Is an Irrevocable Trust a Good Idea?
Writing note shows the text irrevocable life insurance trust ILIT

Is an Irrevocable Trust a Good Idea?

An irrevocable trust is mainly used for tax planning, says a recent article from Think Advisor titled “10 Facts to Know About Irrevocable Trusts.” Its key purpose is to take assets out of an estate, reducing the chances of having to pay estate taxes. For estate planning purposes, placing assets inside the irrevocable trust is the same as giving it to an heir. If the estate exceeds the current limit of $11.7 million, then an irrevocable trust would be a smart move. Remember the $11.7 million includes life insurance policy proceeds. Many states with estate taxes also have far lower exemptions than the federal estate tax, so high income families still have to be concerned with paying estate taxes.

However, let’s not forget that beneficiaries must pay taxes on the income they receive from an irrevocable trust, usually at ordinary income tax rates. On the plus side, trusts are not subject to gift tax, so the trust can pay out more than the current gift tax limit of $15,000 every year.

If the trust itself generates income that remains inside the trust, then the trust will have to pay income taxes on the income.

Asset protection is another benefit from an irrevocable trust. If you are sued, any assets in the irrevocable trust are beyond the reach of a legal judgment, a worthwhile strategy for people who have a greater likelihood of being sued because of their profession. However, the irrevocable trust must be created long before lawsuits are filed.

A physician who transfers a million-dollar home into the trust on the eve of a malpractice lawsuit, for instance, may be challenged with having made a fraudulent transfer to the trust.

There is a cost to an irrevocable trust’s protection. You have to give up control of the assets and have no control over the trust. Legally you could be a trustee, but that means you have control over the trust, which means you will lose all tax benefits and asset protections.

Most people name a trusted family member or business associate to serve as the trustee. Consider naming a successor trustee, in case the original trustee is unable to fulfill their duties.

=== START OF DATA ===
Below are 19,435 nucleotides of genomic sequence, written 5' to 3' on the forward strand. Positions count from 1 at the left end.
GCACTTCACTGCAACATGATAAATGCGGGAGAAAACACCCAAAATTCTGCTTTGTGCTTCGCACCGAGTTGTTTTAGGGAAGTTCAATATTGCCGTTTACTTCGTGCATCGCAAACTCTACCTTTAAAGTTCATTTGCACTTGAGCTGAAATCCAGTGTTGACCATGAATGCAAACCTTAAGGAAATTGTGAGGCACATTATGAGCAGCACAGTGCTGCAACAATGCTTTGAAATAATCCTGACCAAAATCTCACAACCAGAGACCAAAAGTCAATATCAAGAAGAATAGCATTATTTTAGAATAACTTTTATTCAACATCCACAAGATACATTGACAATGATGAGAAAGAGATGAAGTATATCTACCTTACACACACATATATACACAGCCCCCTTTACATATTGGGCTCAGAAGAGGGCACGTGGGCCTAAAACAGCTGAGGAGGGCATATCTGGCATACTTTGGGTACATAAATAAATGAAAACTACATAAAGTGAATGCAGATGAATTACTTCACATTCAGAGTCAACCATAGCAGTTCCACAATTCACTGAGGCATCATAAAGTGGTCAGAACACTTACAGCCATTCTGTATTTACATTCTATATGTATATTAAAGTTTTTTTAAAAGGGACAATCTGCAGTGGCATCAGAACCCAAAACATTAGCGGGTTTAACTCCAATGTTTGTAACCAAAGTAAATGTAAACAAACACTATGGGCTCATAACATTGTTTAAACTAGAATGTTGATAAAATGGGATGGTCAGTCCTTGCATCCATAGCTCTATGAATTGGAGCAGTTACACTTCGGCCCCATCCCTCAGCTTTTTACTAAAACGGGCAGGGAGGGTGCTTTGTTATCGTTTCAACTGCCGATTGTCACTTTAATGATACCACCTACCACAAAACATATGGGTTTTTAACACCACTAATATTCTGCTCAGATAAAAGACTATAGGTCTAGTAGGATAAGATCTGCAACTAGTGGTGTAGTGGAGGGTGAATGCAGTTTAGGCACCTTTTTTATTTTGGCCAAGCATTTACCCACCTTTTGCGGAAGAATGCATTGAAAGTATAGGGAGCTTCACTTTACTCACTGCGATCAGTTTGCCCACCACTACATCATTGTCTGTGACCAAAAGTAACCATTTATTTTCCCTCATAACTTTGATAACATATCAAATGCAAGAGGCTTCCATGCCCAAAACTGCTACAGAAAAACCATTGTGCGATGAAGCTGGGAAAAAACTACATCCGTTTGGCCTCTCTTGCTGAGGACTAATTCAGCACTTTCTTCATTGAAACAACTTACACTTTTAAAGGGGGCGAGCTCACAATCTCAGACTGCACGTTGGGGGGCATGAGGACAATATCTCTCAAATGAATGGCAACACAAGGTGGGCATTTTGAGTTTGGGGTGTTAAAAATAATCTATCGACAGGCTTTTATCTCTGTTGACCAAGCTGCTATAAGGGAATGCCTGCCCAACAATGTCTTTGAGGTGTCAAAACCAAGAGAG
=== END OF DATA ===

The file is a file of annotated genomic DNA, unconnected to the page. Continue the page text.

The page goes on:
If you don’t want to give someone else control of your assets, you may wish to use a revocable trust and give up some of the protections of an irrevocable trust.

Despite the name, changes can be made to an irrevocable trust by the trustee. Trust documents can designate a “trust protector,” who is empowered to make certain changes to the trust. Many states have regulations concerning changes to the administrative aspects of a trust, and a court has the power to make changes to a trust.

An irrevocable trust can buy and sell property. If a house is placed into the irrevocable trust, the house can be sold, as long as the proceeds go into the trust. The trust is responsible for paying taxes on any profits from the sale. However, you can request that the trustee use the proceeds from selling a house to buy a different house. Be sure the new house is titled correctly: owned by the trust, and not you.

Asset swaps may be used to change irrevocable trusts. Let’s say you want to buy back an asset from the trust, but don’t want that asset to go back into your estate when you die. There are tax advantages for doing this. If the trust holds an asset that has become highly appreciated, swap cash for the asset and the basis on which the asset’s capital gains is calculated gets reset to its fair value, eliminating any capital gains on a later sale of the asset.

Loss of control is part of the irrevocable trust downside. Make sure that you have enough assets to live on before putting everything into the trust. You can’t sell assets in the trust to produce personal income.

Transferring assets to an irrevocable trust helps maintain eligibility for means-tested government programs, like Medicaid and Supplemental Security Income. Assets and income sheltered within an irrevocable trust are not counted as personal assets for these kinds of program limits. However, Medicaid has a look-back period of five years, so the transfer of a substantial asset to an irrevocable trust must have taken place five years before applying for Medicaid.